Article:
Jean Grondin

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Jean Grondin, OC (born August 27, 1955) is a philosopher and Canadian professor. He is a specialist in the thought of Immanuel Kant, Hans-Georg Gadamer, and Martin Heidegger. His research focuses on hermeneutics, phenomenology, German classical philosophy and the history of metaphysics.

Education and career[edit]

After completing his philosophical studies at the University of Montreal, he wrote a thesis on the concept of truth in hermeneutics in 1982 at the University of Tübingen, where he also studied classical philology and theology. He taught at Université Laval, in Quebec City from 1982 to 1990 and at the University of Ottawa in the academic year 1990-1991.[1]

Grondin has taught at the University of Montreal since 1991. In addition to his authored volumes, translated into more than twelve languages, he is also the author of many articles in various philosophical journals. His two volumes on Kant continue to be authoritative and his major contributions on the universality of hermeneutics and phenomenology place Grondin in a Platonic philosophical tradition that goes back to Augustine and passes through Kant, Edmund Husserl, Heidegger, and Gadamer. He can be seen as the principal advocate for the work of Gadamer and Paul Ricoeur and is prominent in contemporary hermeneutics.

He was appointed an officer of the Order of Canada on December 30, 2012.[2] In 2014 Jean Grondin was awarded the Molson Prize.[3]

Influences and work[edit]

The influence of Gadamer and his magnum opus Truth and Method (Warheit und Methode; 1960) is apparent in much of Grondin's work.[4] Grondin has also written the first intellectual biography of Gadamer, Hans-Georg Gadamer: A Biography.[5] This book was eagerly awaited in Germany, in part due to the confirmed Nazism of Gadamer's teacher and friend, Martin Heidegger, and the question of Gadamer's own sympathies during World War II.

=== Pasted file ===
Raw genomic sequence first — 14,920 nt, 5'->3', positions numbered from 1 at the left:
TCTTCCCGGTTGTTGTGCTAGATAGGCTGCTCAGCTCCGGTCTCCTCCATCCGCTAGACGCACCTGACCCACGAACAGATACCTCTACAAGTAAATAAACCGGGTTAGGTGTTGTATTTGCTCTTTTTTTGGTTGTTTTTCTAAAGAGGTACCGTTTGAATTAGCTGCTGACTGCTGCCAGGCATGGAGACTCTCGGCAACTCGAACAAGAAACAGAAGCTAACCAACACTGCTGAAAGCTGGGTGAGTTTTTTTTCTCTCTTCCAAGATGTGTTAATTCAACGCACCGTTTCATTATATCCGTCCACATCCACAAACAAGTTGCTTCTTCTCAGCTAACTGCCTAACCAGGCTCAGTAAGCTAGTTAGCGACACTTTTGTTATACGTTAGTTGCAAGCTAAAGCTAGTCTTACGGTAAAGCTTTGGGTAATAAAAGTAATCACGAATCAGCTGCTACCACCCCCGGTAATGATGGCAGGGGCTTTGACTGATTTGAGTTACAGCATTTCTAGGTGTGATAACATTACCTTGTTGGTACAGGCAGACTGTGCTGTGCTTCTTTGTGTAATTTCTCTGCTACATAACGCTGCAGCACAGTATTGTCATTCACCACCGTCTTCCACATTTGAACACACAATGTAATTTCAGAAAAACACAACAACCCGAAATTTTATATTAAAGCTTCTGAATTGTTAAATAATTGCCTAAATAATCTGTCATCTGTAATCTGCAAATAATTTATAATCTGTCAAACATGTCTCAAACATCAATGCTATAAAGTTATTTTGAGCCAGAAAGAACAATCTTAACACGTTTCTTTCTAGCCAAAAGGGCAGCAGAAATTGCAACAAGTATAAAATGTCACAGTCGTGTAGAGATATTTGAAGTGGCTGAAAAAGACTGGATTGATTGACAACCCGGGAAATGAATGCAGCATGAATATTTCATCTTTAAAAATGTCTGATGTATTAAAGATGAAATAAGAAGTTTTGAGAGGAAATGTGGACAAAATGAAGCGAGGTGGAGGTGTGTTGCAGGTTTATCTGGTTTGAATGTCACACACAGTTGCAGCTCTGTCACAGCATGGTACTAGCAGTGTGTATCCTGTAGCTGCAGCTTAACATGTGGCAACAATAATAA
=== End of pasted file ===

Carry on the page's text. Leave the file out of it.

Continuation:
Grondin's most well-known work is The Universality of Hermeneutics (1993), which has been translated into twelve languages.[6] Grondin here defends the concept of a hermeneutics founded on the universality of interior language: behind discourse itself, understanding is held to be an interior sense that exceeds the limited terms of exterior language. This concept is further developed in his essay, 'On the Meaning of Life' (2003), wherein Grondin argues for an immanent meaning of life based on this internalized discourse.

Grondin has also worked extensively on German idealism, the hermeneutics of Wilhelm Dilthey and Ricoeur, the theory of interpretation put forward by Emilio Betti, the deconstruction of Jacques Derrida, and the new phenomenology of Jean-Luc Marion. Grondin has, in addition to this original work, produced translations of many of Gadamer's writings.[7]

Notable works[edit]

The following is a list of Grondin's well-known works in French and English.[8]

  • Kant et le problème de la philosophie: l’a priori (J. Vrin, 1989).
  • L'universalité de l’herméneutique (PUF, 1993).
  • Hans-Georg Gadamer: A Biography (Yale University Press, 2003).
  • Du sens de la vie (Bellarmin, 2003).
  • Introduction à la métaphysique (PUM, 2004).

References[edit]

  1. ^ [1]
  2. ^ "Appointments to the Order of Canada". Governor General of Canada. Retrieved December 31, 2012. 
  3. ^ "Métis fiddler and philosophy professor win Molson Prizes". Canada Council for the Arts. May 21, 2014. Retrieved 2015-03-03. 
  4. ^ J. Grondin, Hermeneutische Wahrheit? Zum Wahrheitsbegriff Hans-Georg Gadamers (Hanstein: Forum Academicum, 1982).
  5. ^ J. Grondin, Hans-Georg Gadamer: A Biography (New Haven: Yale University Press, 2003).
  6. ^ J. Grondin, L'universalité de l'herméneutique (Paris: PUF, 1993).
  7. ^ [2]
  8. ^ http://philo.umontreal.ca/en/repertoire-departement/vue/grondin-jean/

External links[edit]